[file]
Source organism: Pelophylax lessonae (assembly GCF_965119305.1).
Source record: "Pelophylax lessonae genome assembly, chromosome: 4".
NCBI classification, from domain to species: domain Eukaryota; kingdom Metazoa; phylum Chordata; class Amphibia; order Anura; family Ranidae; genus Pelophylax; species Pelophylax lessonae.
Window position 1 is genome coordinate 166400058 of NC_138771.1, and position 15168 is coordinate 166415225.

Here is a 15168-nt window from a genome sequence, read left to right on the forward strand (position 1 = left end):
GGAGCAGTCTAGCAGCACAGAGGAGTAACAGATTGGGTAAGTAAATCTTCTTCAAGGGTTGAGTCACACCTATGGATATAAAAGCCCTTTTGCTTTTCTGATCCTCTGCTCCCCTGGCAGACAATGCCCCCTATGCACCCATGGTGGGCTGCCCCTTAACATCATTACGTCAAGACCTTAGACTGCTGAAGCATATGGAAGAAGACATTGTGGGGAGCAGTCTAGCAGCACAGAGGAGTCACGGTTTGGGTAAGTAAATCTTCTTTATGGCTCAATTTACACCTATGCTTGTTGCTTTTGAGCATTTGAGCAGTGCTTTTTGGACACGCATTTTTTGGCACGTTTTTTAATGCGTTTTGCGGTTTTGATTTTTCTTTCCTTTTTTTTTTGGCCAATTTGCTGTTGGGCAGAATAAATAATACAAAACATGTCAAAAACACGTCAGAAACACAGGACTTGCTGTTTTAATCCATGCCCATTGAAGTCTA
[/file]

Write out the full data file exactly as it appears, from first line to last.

Source organism: Pelophylax lessonae (assembly GCF_965119305.1).
Source record: "Pelophylax lessonae genome assembly, chromosome: 4".
NCBI classification, from domain to species: domain Eukaryota; kingdom Metazoa; phylum Chordata; class Amphibia; order Anura; family Ranidae; genus Pelophylax; species Pelophylax lessonae.
Window position 1 is genome coordinate 166400058 of NC_138771.1, and position 15168 is coordinate 166415225.

Here is a 15168-nt window from a genome sequence, read left to right on the forward strand (position 1 = left end):
GGAGCAGTCTAGCAGCACAGAGGAGTAACAGATTGGGTAAGTAAATCTTCTTCAAGGGTTGAGTCACACCTATGGATATAAAAGCCCTTTTGCTTTTCTGATCCTCTGCTCCCCTGGCAGACAATGCCCCCTATGCACCCATGGTGGGCTGCCCCTTAACATCATTACGTCAAGACCTTAGACTGCTGAAGCATATGGAAGAAGACATTGTGGGGAGCAGTCTAGCAGCACAGAGGAGTCACGGTTTGGGTAAGTAAATCTTCTTTATGGCTCAATTTACACCTATGCTTGTTGCTTTTGAGCATTTGAGCAGTGCTTTTTGGACACGCATTTTTTGGCACGTTTTTTAATGCGTTTTGCGGTTTTGATTTTTCTTTCCTTTTTTTTTTGGCCAATTTGCTGTTGGGCAGAATAAATAATACAAAACATGTCAAAAACACGTCAGAAACACAGGACTTGCTGTTTTAATCCATGCCCATTGAAGTCTA